Many people set up hummingbird feeders in their yards to nurture and watch these high-energy pollinators. But could the sugar water they provide be impacting these tiny feathered friends?
A study led by the University of California, Davis, is one of the first to address the potential for sugar water from hummingbird feeders to act as a vector for avian — or even zoonotic — pathogens. It found that the majority of microbes growing in feeders do not likely pose a significant health hazard to birds or humans.
The Department of Entomology at UC Davis began as an offshoot of the Department of Entomology and Parasitology at UC Berkeley. Entomology at Davis was closely entwined with the department at Berkeley for more than 50 years before it separated and became autonomous. Much of this early record is fascinating and it demonstrates how entomology has always been an integral part of teaching, research and extension on the Davis campus—in effect the department and the campus came of age together.
UC Davis entomology professor Frank Zalom receives national award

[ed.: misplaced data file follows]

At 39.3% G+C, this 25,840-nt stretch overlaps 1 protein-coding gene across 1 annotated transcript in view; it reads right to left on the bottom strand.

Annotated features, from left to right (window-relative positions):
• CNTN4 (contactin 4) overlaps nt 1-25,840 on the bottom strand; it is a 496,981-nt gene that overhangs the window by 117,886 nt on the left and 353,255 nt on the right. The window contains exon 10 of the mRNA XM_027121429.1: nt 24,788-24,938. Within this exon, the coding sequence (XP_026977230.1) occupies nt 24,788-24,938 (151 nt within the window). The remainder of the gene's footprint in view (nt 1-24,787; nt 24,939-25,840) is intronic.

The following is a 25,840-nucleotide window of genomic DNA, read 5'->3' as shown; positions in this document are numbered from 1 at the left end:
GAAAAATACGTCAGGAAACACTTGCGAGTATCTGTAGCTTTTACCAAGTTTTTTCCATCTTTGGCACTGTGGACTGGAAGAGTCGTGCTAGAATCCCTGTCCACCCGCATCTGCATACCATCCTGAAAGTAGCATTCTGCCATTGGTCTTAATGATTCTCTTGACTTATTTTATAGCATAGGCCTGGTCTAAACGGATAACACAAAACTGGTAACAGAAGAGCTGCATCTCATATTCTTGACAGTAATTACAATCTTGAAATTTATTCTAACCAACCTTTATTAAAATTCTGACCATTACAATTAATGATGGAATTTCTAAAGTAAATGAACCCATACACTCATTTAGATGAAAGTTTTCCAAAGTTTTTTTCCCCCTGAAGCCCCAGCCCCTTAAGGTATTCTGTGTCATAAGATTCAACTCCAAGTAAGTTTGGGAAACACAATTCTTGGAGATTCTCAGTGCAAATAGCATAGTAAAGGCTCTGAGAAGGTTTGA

Frank Zalom, an integrated pest management (IPM) specialist and distinguished professor of entomology, is the recipient of the 2017 B.Y. Morrison Medal, established in 1968 by the U.S. Department of Agriculture/Agricultural Research Service (USDA-ARS). He is the first entomologist to receive the award.
Ron Tjeerdema named to NAS committee on dispersants for oil spills
Ronald Tjeerdema, CA&ES Associate Dean for Environmental Sciences, has been named to a select committee for the National Academy of Sciences (NAS) that will evaluate the use of dispersants in future oil spills.
“I am looking forward to contributing my 30 years of experience in oil spill research,” said Tjeerdema, who is a professor in the Department of Environmental Toxicology and also holds the Donald G. Crosby Endowed Chair in Environmental Chemistry.
Three to be honored at May 2 reception for outstanding student advising
Emma Martinez, Louie Yang, and Carly Tyer are the 2017 recipients of the Harry and Eleanor Walker Academic Advising Award. They will be honored at a reception May 2 at the Robert Mondavi Institute Sensory Theater.
Farms with more variety of crops attract fewer insect pests
Left to its own defenses, a farm field growing a variety of plants tends to attract fewer insect pests than a field growing just one type of crop. While scientists and farmers have noted that difference for years, the reasons behind it have been poorly understood.
A Sacramento company that turns food waste into liquid fertilizer has launched a three-year almond trial at UC Davis to test the product’s effect on crop production, nitrogen leaching, and soil health.
Working with Professor Edwin Lewis with the UC Davis Department of Entomology and Nematology, California Safe Soil is also conducting ongoing trials throughout the state with several other commodities, including berries, lettuce, and tomatoes.